PHILADELPHIA - Terry Collins has often relayed a tidbit of advice he heard at the beginning of his coaching career.
Young players, he was told years ago, can leave a manager vulnerable. They lack the reliability of veterans and make mistakes, many of which can be costly. And like players of all ages, they get hurt.
In one torturous afternoon Sunday for the Mets, all of those harsh lessons came to life.
It began when Rookie of the Year candidate Jacob deGrom was sent to New York for tests on his sore right shoulder. It ended when Jenrry Mejia revealed that he has spent the last three weeks pitching through a sports hernia that likely will require surgery after the season.
Mejia's admission came moments after he blew the save in a 7-6 loss to the Phillies, who erased a five-run deficit.
"As we've discussed every day now for the last three weeks, we're walking this fine line, trying to make sure these young kids stay healthy," said Collins, whose team has gotten younger and more inexperienced as it has faded from contention.
Those efforts to protect their young players haven't shielded them from injury. And they were reminded of that reality before the game when deGrom, 26, was scratched from Tuesday's scheduled start.
"I'm calm about it," said deGrom, who felt soreness after his last start Thursday. "I don't think it's going to be serious. I could probably go out there and pitch with it right now. But just talking to them, at this time of the year, it's not really worth pushing it. If I can skip one and be 100 percent and let it calm down, that was kind of what they talked about."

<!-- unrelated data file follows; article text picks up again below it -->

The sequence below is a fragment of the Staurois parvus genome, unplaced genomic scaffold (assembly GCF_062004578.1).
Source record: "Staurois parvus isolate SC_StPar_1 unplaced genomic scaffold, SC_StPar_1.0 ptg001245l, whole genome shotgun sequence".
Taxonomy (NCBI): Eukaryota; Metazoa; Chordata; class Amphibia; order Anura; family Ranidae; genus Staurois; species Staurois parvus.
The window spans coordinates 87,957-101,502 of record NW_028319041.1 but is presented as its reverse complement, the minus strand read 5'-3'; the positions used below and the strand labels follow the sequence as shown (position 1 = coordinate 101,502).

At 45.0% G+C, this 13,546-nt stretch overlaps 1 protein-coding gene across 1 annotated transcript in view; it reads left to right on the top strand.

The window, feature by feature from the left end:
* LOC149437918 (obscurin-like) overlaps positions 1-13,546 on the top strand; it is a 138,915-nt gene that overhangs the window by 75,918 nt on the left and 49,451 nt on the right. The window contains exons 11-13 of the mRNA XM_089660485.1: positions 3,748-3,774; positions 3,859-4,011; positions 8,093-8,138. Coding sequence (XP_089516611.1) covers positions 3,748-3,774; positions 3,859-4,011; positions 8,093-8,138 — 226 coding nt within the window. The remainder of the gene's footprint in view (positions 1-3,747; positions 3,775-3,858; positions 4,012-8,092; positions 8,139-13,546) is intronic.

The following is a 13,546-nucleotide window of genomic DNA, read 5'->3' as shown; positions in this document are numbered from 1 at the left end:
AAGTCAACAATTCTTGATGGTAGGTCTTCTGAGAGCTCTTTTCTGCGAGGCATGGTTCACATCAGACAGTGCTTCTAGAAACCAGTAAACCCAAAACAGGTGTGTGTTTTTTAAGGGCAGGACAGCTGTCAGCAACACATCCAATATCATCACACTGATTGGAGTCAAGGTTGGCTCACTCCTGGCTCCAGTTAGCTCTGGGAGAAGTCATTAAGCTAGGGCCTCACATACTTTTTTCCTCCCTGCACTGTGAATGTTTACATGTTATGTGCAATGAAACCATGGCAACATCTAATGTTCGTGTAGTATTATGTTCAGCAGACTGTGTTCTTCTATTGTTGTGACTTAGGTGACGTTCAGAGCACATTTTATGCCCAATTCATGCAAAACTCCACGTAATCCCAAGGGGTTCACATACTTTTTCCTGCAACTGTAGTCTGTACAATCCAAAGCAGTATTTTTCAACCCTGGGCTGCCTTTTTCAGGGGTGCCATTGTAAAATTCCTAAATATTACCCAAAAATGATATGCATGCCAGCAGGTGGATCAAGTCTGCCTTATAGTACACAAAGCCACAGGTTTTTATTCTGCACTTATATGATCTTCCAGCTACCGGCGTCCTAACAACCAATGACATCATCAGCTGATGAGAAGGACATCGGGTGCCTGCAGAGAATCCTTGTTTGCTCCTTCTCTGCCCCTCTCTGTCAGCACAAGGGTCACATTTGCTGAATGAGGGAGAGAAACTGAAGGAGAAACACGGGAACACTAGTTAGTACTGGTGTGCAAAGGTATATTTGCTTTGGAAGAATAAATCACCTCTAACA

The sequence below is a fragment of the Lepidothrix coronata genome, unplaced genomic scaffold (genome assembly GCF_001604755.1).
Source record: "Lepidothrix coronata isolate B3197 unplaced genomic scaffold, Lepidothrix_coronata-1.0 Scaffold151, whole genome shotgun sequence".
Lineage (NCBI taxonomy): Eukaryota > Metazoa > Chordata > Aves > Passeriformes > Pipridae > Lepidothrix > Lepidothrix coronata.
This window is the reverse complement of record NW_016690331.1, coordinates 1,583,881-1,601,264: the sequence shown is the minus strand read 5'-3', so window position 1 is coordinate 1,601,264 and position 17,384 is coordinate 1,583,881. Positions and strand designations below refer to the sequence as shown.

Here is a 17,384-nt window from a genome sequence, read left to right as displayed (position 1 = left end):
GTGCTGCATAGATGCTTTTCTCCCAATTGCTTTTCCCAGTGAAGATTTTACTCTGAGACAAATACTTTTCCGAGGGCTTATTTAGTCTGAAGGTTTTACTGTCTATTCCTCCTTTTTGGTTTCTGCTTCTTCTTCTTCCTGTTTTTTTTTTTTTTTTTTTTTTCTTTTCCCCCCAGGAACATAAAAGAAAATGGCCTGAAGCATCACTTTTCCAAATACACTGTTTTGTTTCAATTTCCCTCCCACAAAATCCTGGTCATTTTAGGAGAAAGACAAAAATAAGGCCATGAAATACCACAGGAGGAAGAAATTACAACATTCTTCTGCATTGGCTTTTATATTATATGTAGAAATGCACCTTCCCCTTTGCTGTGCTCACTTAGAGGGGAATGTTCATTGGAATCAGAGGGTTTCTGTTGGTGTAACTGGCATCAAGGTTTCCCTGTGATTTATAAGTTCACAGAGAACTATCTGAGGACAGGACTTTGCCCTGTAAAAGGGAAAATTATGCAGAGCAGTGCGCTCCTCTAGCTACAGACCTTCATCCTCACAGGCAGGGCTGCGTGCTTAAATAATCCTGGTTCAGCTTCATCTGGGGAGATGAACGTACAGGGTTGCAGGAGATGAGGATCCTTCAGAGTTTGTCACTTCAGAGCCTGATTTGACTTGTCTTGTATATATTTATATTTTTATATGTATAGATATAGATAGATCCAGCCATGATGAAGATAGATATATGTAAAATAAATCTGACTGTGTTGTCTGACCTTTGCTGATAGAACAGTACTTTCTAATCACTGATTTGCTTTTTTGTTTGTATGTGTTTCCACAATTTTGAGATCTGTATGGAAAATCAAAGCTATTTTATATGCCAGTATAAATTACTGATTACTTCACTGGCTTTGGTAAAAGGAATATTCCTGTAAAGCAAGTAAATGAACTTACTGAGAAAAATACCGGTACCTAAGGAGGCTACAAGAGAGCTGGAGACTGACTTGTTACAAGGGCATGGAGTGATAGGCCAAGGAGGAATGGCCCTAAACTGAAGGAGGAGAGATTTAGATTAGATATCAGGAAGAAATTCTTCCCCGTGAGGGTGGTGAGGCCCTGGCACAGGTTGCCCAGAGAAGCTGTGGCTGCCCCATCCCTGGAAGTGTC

DeGrom is 6-4 with a 2.87 ERA in 16 starts and has been the Mets' top starting pitcher this season. "I'm not overly concerned except he's a young kid who's got a sore shoulder," Collins said. "That scares me."
Mejia, 24, already has battled through myriad injuries, including bunions, a sore forearm after getting struck with a comebacker and tightness in his calf and back. Team doctors have cleared him to keep pitching with the hernia as long as he can deal with the discomfort. "Everything's OK,'' he said. "Tight. But it's OK. That's no excuse . . . I want to keep pitching."
Collins has obliged him, even though his performances lately have been nerve-wracking.
For a time, it appeared Mejia might get another day off, just as he did Saturday for what the team called lingering soreness in his right calf. (It turned out to be a concession to the hernia.)
The Mets built a 6-1 lead at one point, and Zack Wheeler allowed three runs in six innings, notching yet another quality start. Juan Lagares drilled a two-out, two-run triple in the third and Lucas Duda and Travis d'Arnaud homered on consecutive pitches in the fifth.
But Chase Utley bashed a two-out, two-run triple in the seventh, adding to his earlier solo homer. Suddenly, the Phillies had pulled to within 6-5.
In the ninth, Cody Asche lined a leadoff double down the rightfield line and Marlon Byrd lined an RBI single to tie it.
Three batters later, with the count full, Collins intentionally walked Utley to pitch to the slumping Ryan Howard, who pulled the winning hit just inside the line in right.
Mejia insisted he will keep pitching and Collins said he will let him, adding: "If he tells me it bothers him, then we'll need to make adjustments."